Her research has focused on 5 interrelated areas: (a) the epidemiology of dementia and Alzheimer’s disease (AD), pre-MCI and MCI (mild cognitive impairment) as life course diseases whose risk is determined by genomic variation, epigenetic, early, mid- and late-life exposures. (b) the role of lifestyle and modifiable risk factors in determining risk of dementia and AD, (c) the possible biological underpinnings of the observed associations between lifestyle factors and the risk of AD including the study of adipokines and neural growth factors; (d) genomic variation underlying brain aging, stroke, Alzheimer’s disease and vascular cognitive impairment; and (e) The epidemiology of stroke, vascular cognitive impairment and normal brain aging.
Reisa Sperling
M.D., M.MSc
Reisa Sperling is a neurologist, specializing in dementia and imaging research. She is an Associate Professor in Neurology at Harvard Medical School. Dr. Sperling is the Director of the new Center for Alzheimer Research and Treatment at Brigham and Women’s Hospital and serves as the Director of the Alzheimer’s disease Neuroimaging Program of the Massachusetts Alzheimer’s Disease Research Center. She is past chair of the Medical and Scientific Advisory Committee of the Massachusetts Chapter of the Alzheimer’s Association, and currently serves on the Steering Committee for the National Institutes of Health Alzheimer’s Disease Cooperative Study (ADCS) and Alzheimer’s Disease Neuroimaging Initiative (ADNI). Dr. Sperling is a standing member of the National Institute on Aging- Neuroscience of Aging (NIA-N) review committee.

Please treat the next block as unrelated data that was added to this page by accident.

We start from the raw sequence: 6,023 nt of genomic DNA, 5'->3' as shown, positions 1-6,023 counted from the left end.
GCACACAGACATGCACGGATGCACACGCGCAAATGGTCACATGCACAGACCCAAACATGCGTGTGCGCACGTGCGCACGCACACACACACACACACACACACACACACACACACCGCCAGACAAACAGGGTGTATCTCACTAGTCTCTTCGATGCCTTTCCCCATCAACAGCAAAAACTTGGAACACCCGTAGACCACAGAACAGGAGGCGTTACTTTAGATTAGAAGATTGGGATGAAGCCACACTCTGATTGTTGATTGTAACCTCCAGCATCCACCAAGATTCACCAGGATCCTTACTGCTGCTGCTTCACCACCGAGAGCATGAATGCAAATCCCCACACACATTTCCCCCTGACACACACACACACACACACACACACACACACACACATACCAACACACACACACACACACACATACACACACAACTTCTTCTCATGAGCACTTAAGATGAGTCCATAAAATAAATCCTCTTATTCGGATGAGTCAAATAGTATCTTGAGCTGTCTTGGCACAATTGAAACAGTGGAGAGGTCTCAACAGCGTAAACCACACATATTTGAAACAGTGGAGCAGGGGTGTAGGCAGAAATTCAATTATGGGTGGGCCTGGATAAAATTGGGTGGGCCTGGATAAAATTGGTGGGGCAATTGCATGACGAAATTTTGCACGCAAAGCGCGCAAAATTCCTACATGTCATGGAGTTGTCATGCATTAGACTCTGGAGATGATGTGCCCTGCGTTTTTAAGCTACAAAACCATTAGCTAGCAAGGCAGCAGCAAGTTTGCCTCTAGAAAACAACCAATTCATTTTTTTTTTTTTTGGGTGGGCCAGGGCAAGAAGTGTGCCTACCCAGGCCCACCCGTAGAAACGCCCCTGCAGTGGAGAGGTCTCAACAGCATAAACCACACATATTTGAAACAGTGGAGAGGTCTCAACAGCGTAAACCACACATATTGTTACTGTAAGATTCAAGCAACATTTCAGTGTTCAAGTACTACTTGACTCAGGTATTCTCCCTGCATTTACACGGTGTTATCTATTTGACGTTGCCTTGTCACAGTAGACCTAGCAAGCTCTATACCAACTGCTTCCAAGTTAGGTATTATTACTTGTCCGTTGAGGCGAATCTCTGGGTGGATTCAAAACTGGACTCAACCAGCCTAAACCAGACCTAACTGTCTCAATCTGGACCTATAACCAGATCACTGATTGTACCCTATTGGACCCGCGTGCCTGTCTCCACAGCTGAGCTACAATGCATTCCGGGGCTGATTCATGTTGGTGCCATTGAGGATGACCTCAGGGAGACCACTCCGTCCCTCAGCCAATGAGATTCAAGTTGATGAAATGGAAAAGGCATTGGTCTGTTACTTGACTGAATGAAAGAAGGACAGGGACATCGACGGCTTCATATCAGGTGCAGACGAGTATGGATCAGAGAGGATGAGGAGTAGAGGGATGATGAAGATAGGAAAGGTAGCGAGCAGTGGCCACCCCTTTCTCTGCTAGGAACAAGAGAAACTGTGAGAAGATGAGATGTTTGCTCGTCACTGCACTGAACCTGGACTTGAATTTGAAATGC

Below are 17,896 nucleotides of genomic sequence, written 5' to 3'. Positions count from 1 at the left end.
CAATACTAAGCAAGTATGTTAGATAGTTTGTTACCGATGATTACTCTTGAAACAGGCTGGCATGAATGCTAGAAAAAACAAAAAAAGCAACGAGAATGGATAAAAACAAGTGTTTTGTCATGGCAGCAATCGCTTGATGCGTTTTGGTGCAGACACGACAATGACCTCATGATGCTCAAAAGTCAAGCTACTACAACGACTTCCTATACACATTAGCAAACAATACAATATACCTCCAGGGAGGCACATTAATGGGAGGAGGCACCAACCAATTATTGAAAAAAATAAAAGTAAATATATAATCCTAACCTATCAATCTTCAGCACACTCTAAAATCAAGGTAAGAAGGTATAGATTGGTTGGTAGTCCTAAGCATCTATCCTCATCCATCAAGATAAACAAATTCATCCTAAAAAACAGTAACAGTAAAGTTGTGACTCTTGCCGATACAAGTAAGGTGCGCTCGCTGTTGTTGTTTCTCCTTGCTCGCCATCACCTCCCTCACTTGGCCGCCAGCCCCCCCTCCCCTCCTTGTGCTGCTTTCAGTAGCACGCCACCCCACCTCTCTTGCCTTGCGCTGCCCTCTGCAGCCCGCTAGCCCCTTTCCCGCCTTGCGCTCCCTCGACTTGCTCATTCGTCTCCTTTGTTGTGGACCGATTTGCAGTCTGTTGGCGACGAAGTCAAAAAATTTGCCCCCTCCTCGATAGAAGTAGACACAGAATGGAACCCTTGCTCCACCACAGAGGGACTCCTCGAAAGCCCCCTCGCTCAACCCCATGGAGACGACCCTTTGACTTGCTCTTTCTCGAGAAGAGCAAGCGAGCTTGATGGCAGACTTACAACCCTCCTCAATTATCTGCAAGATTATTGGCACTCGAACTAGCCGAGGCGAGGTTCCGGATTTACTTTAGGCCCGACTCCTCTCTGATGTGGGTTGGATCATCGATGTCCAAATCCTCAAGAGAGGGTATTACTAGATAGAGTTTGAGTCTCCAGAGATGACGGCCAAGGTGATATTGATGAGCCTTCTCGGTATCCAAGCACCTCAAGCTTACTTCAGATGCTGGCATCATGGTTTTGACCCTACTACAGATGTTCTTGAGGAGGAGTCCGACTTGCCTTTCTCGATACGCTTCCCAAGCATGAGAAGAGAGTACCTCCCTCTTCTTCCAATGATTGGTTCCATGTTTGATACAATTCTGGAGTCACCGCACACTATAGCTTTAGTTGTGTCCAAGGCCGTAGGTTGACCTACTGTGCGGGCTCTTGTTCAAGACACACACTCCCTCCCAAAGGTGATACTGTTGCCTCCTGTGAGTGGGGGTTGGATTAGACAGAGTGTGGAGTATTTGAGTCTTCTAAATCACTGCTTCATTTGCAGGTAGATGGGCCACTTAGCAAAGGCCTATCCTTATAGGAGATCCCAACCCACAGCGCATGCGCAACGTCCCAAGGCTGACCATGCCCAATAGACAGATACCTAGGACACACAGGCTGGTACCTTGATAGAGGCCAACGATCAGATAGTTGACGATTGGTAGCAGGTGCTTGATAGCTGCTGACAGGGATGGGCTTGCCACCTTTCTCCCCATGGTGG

Dr. Sperling’s research is focused on the early diagnosis and treatment of Alzheimer’s disease. Her recent work involves the use of functional MRI and PET amyloid imaging to study alterations in brain function during in aging and early Alzheimer’s disease. She is the Principal Investigator on multiple NIH and Foundation grants to study the neural basis of memory impairment in MCI and AD, and the relationship of amyloid deposition to memory function, including a new NIA Program Project grant to study the impact of amyloid on brain aging. Dr. Sperling has received the American Academy of the Neurology Clinical Research Fellowship Award, the Harvard Medical School Scholars in Medicine Award, the Alzheimer’s Association Memory Ride Award, a Paul Beeson Faculty Scholars in Aging Award, and the 2007 American Academy of Neurology Research in Geriatric Neurology Award.